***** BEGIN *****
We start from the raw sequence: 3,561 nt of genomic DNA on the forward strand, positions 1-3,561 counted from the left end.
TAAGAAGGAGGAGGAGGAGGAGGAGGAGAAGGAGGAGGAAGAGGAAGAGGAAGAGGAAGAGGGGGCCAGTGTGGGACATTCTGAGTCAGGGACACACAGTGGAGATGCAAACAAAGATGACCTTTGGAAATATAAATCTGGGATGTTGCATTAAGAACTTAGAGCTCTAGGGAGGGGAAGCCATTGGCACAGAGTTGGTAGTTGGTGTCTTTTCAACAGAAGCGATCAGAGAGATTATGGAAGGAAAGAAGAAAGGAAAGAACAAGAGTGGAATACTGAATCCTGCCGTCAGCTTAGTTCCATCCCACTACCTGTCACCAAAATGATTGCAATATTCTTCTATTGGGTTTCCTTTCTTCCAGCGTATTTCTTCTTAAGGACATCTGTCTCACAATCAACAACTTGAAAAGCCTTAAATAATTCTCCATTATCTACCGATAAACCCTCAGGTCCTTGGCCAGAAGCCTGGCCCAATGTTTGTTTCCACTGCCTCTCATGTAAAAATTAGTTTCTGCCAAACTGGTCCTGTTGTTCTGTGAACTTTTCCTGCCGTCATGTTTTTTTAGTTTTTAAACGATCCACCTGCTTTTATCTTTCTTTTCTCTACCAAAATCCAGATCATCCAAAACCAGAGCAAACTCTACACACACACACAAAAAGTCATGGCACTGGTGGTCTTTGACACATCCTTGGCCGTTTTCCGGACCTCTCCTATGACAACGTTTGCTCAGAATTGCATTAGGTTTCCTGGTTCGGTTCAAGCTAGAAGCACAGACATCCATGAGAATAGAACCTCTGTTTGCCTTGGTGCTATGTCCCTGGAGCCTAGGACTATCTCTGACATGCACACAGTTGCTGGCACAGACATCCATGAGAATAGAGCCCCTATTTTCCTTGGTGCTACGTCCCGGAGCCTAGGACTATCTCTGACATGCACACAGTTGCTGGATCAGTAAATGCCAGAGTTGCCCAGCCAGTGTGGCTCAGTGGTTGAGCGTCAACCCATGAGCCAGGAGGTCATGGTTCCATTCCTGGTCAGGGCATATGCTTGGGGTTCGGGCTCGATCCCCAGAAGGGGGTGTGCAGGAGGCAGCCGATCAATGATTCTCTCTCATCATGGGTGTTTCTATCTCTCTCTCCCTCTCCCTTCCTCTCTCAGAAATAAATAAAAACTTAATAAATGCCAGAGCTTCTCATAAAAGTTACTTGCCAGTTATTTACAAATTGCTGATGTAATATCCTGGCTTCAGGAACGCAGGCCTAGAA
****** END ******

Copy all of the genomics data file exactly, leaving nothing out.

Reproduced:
We start from the raw sequence: 3,561 nt of genomic DNA on the forward strand, positions 1-3,561 counted from the left end.
TAAGAAGGAGGAGGAGGAGGAGGAGGAGAAGGAGGAGGAAGAGGAAGAGGAAGAGGAAGAGGGGGCCAGTGTGGGACATTCTGAGTCAGGGACACACAGTGGAGATGCAAACAAAGATGACCTTTGGAAATATAAATCTGGGATGTTGCATTAAGAACTTAGAGCTCTAGGGAGGGGAAGCCATTGGCACAGAGTTGGTAGTTGGTGTCTTTTCAACAGAAGCGATCAGAGAGATTATGGAAGGAAAGAAGAAAGGAAAGAACAAGAGTGGAATACTGAATCCTGCCGTCAGCTTAGTTCCATCCCACTACCTGTCACCAAAATGATTGCAATATTCTTCTATTGGGTTTCCTTTCTTCCAGCGTATTTCTTCTTAAGGACATCTGTCTCACAATCAACAACTTGAAAAGCCTTAAATAATTCTCCATTATCTACCGATAAACCCTCAGGTCCTTGGCCAGAAGCCTGGCCCAATGTTTGTTTCCACTGCCTCTCATGTAAAAATTAGTTTCTGCCAAACTGGTCCTGTTGTTCTGTGAACTTTTCCTGCCGTCATGTTTTTTTAGTTTTTAAACGATCCACCTGCTTTTATCTTTCTTTTCTCTACCAAAATCCAGATCATCCAAAACCAGAGCAAACTCTACACACACACACAAAAAGTCATGGCACTGGTGGTCTTTGACACATCCTTGGCCGTTTTCCGGACCTCTCCTATGACAACGTTTGCTCAGAATTGCATTAGGTTTCCTGGTTCGGTTCAAGCTAGAAGCACAGACATCCATGAGAATAGAACCTCTGTTTGCCTTGGTGCTATGTCCCTGGAGCCTAGGACTATCTCTGACATGCACACAGTTGCTGGCACAGACATCCATGAGAATAGAGCCCCTATTTTCCTTGGTGCTACGTCCCGGAGCCTAGGACTATCTCTGACATGCACACAGTTGCTGGATCAGTAAATGCCAGAGTTGCCCAGCCAGTGTGGCTCAGTGGTTGAGCGTCAACCCATGAGCCAGGAGGTCATGGTTCCATTCCTGGTCAGGGCATATGCTTGGGGTTCGGGCTCGATCCCCAGAAGGGGGTGTGCAGGAGGCAGCCGATCAATGATTCTCTCTCATCATGGGTGTTTCTATCTCTCTCTCCCTCTCCCTTCCTCTCTCAGAAATAAATAAAAACTTAATAAATGCCAGAGCTTCTCATAAAAGTTACTTGCCAGTTATTTACAAATTGCTGATGTAATATCCTGGCTTCAGGAACGCAGGCCTAGAA